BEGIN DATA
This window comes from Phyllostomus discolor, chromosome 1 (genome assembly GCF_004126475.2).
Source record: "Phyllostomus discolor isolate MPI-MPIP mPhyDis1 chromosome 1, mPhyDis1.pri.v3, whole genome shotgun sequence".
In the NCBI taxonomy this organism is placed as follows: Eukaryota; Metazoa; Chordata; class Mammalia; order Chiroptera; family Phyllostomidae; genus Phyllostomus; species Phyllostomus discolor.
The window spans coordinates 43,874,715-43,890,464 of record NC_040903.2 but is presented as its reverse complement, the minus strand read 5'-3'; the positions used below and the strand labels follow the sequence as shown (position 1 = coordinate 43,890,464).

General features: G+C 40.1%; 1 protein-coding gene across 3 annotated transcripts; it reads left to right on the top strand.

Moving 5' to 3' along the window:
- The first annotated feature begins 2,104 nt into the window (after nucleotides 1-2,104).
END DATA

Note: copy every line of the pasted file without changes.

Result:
This window comes from Phyllostomus discolor, chromosome 1 (genome assembly GCF_004126475.2).
Source record: "Phyllostomus discolor isolate MPI-MPIP mPhyDis1 chromosome 1, mPhyDis1.pri.v3, whole genome shotgun sequence".
In the NCBI taxonomy this organism is placed as follows: Eukaryota; Metazoa; Chordata; class Mammalia; order Chiroptera; family Phyllostomidae; genus Phyllostomus; species Phyllostomus discolor.
The window spans coordinates 43,874,715-43,890,464 of record NC_040903.2 but is presented as its reverse complement, the minus strand read 5'-3'; the positions used below and the strand labels follow the sequence as shown (position 1 = coordinate 43,890,464).

General features: G+C 40.1%; 1 protein-coding gene across 3 annotated transcripts; it reads left to right on the top strand.

Moving 5' to 3' along the window:
- The first annotated feature begins 2,104 nt into the window (after nucleotides 1-2,104).